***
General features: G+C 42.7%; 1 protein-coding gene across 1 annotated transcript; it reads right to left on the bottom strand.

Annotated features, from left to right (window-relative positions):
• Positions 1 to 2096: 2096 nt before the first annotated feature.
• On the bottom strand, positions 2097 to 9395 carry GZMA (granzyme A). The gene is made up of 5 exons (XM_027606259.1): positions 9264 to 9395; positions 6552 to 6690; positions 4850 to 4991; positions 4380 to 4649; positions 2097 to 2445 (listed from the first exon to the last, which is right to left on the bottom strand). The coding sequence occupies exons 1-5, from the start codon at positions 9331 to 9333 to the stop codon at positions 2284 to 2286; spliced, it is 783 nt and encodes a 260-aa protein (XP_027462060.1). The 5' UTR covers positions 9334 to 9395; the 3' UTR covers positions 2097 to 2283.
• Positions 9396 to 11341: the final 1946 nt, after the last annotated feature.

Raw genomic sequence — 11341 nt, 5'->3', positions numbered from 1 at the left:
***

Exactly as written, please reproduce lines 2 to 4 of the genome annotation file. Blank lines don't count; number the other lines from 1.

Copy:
Annotated features, from left to right (window-relative positions):
• Positions 1 to 2096: 2096 nt before the first annotated feature.
• On the bottom strand, positions 2097 to 9395 carry GZMA (granzyme A). The gene is made up of 5 exons (XM_027606259.1): positions 9264 to 9395; positions 6552 to 6690; positions 4850 to 4991; positions 4380 to 4649; positions 2097 to 2445 (listed from the first exon to the last, which is right to left on the bottom strand). The coding sequence occupies exons 1-5, from the start codon at positions 9331 to 9333 to the stop codon at positions 2284 to 2286; spliced, it is 783 nt and encodes a 260-aa protein (XP_027462060.1). The 5' UTR covers positions 9334 to 9395; the 3' UTR covers positions 2097 to 2283.